I am professor emeritus at MIT and a visiting professor at Tufts University. More than 500 food and nutrition scientists have been educated and trained in programmes that I and colleagues have created, helping the most impoverished areas of the world identify and meet their most pressing nutritional personnel needs. In my 85th year I received a $US 5 million five-year foundation grant to continue the type of fellowship opportunities to which my life has been devoted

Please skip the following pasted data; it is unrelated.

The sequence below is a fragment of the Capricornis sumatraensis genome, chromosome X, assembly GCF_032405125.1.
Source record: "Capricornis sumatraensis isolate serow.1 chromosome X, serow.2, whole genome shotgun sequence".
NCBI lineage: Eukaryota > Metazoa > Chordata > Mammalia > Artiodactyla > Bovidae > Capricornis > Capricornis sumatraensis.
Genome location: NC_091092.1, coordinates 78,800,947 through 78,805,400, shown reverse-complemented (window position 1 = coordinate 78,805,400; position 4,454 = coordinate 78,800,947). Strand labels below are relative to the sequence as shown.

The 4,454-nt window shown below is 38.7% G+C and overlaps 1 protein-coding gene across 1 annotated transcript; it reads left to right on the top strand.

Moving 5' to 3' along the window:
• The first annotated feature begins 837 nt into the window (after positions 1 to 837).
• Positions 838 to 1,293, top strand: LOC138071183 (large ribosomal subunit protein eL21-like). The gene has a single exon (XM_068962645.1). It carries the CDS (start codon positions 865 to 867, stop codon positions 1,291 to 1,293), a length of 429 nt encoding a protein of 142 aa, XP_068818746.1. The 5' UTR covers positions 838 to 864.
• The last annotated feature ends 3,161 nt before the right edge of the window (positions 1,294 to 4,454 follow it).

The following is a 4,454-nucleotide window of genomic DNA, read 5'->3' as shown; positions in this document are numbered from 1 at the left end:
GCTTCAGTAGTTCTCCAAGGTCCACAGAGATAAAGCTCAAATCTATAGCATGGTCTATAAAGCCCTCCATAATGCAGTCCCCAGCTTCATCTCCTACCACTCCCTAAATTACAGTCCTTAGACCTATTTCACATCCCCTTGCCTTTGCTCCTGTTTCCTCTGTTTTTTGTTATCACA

I have written or edited over 20 books and monographs and more than 650 articles on clinical nutrition, nutrition and infection, agricultural and food chemistry, food and nutrition policy, and public health nutrition. I continue to teach workshops internationally and recently completed research projects in Syria, Bangladesh and Ghana. I have received over 40 honorary degrees, honorary professorships and awards of merit and recognition from all over the world. In September 1988, I received the Bristol-Myers award for distinguished achievements in nutrition research. I became a Fellow of the American Institute of Nutrition in 1985. I have held the Joseph Goldberger Award in Clinical Nutrition, given by the American Medical Association, and the McCollum Award of the American Society for Clinical Nutrition. In 1991 I was the World Food Prize laureate. Awarded the Kellogg/ Society for International Nutrition Research International Prize in 2002, Have also been honoured by the UN for ‘a lifetime of achievement, and service to its Standing Committee on Nutrition’, I am a member of the US National Academy of Science, and a former president of the International Union of Nutritional Sciences. Association founder member.